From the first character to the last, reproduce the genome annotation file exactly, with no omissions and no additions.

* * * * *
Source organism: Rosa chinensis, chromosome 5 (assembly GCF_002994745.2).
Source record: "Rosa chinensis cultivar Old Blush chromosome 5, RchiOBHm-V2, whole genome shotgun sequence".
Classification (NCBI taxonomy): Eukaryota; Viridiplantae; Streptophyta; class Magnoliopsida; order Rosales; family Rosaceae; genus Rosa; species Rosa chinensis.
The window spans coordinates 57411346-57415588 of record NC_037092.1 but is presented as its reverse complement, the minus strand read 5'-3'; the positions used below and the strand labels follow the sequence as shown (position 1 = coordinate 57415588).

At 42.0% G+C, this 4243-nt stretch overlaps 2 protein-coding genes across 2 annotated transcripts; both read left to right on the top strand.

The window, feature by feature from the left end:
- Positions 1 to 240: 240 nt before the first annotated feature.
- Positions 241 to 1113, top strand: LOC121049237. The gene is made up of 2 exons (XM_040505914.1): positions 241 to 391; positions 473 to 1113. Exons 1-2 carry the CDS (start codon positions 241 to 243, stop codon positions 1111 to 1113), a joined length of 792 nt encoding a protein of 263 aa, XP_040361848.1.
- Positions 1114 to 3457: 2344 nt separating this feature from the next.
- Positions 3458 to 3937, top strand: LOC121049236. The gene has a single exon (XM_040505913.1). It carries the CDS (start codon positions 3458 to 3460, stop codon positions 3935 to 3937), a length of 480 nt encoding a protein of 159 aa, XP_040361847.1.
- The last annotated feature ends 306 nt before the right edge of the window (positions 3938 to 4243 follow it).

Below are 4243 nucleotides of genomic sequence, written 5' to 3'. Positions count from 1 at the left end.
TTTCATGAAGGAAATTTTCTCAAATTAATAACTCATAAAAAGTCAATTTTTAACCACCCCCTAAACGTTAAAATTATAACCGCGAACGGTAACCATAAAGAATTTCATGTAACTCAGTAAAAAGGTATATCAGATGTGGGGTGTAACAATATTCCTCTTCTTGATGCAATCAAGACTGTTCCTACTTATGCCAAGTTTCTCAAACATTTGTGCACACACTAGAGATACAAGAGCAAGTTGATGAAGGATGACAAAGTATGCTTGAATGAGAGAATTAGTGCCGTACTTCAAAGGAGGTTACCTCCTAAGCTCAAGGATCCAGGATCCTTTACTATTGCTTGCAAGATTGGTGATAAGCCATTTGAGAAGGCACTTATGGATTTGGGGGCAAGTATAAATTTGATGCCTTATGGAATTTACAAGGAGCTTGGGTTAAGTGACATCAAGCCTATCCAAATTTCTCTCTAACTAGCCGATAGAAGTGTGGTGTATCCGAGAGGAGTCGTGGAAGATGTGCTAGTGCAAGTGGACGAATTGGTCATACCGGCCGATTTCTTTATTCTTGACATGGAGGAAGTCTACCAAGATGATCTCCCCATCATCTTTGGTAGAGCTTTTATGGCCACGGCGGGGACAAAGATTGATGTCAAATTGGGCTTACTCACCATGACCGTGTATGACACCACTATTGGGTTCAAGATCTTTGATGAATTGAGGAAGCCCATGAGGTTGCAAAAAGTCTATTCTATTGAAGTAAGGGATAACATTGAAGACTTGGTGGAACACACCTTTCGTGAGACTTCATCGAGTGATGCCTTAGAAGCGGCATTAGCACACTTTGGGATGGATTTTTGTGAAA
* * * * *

Source organism: Rosa chinensis, chromosome 5 (assembly GCF_002994745.2).
Source record: "Rosa chinensis cultivar Old Blush chromosome 5, RchiOBHm-V2, whole genome shotgun sequence".
Classification (NCBI taxonomy): Eukaryota; Viridiplantae; Streptophyta; class Magnoliopsida; order Rosales; family Rosaceae; genus Rosa; species Rosa chinensis.
The window spans coordinates 57411346-57415588 of record NC_037092.1 but is presented as its reverse complement, the minus strand read 5'-3'; the positions used below and the strand labels follow the sequence as shown (position 1 = coordinate 57415588).

At 42.0% G+C, this 4243-nt stretch overlaps 2 protein-coding genes across 2 annotated transcripts; both read left to right on the top strand.

The window, feature by feature from the left end:
- Positions 1 to 240: 240 nt before the first annotated feature.
- Positions 241 to 1113, top strand: LOC121049237. The gene is made up of 2 exons (XM_040505914.1): positions 241 to 391; positions 473 to 1113. Exons 1-2 carry the CDS (start codon positions 241 to 243, stop codon positions 1111 to 1113), a joined length of 792 nt encoding a protein of 263 aa, XP_040361848.1.
- Positions 1114 to 3457: 2344 nt separating this feature from the next.
- Positions 3458 to 3937, top strand: LOC121049236. The gene has a single exon (XM_040505913.1). It carries the CDS (start codon positions 3458 to 3460, stop codon positions 3935 to 3937), a length of 480 nt encoding a protein of 159 aa, XP_040361847.1.
- The last annotated feature ends 306 nt before the right edge of the window (positions 3938 to 4243 follow it).

Below are 4243 nucleotides of genomic sequence, written 5' to 3'. Positions count from 1 at the left end.
TTTCATGAAGGAAATTTTCTCAAATTAATAACTCATAAAAAGTCAATTTTTAACCACCCCCTAAACGTTAAAATTATAACCGCGAACGGTAACCATAAAGAATTTCATGTAACTCAGTAAAAAGGTATATCAGATGTGGGGTGTAACAATATTCCTCTTCTTGATGCAATCAAGACTGTTCCTACTTATGCCAAGTTTCTCAAACATTTGTGCACACACTAGAGATACAAGAGCAAGTTGATGAAGGATGACAAAGTATGCTTGAATGAGAGAATTAGTGCCGTACTTCAAAGGAGGTTACCTCCTAAGCTCAAGGATCCAGGATCCTTTACTATTGCTTGCAAGATTGGTGATAAGCCATTTGAGAAGGCACTTATGGATTTGGGGGCAAGTATAAATTTGATGCCTTATGGAATTTACAAGGAGCTTGGGTTAAGTGACATCAAGCCTATCCAAATTTCTCTCTAACTAGCCGATAGAAGTGTGGTGTATCCGAGAGGAGTCGTGGAAGATGTGCTAGTGCAAGTGGACGAATTGGTCATACCGGCCGATTTCTTTATTCTTGACATGGAGGAAGTCTACCAAGATGATCTCCCCATCATCTTTGGTAGAGCTTTTATGGCCACGGCGGGGACAAAGATTGATGTCAAATTGGGCTTACTCACCATGACCGTGTATGACACCACTATTGGGTTCAAGATCTTTGATGAATTGAGGAAGCCCATGAGGTTGCAAAAAGTCTATTCTATTGAAGTAAGGGATAACATTGAAGACTTGGTGGAACACACCTTTCGTGAGACTTCATCGAGTGATGCCTTAGAAGCGGCATTAGCACACTTTGGGATGGATTTTTGTGAAA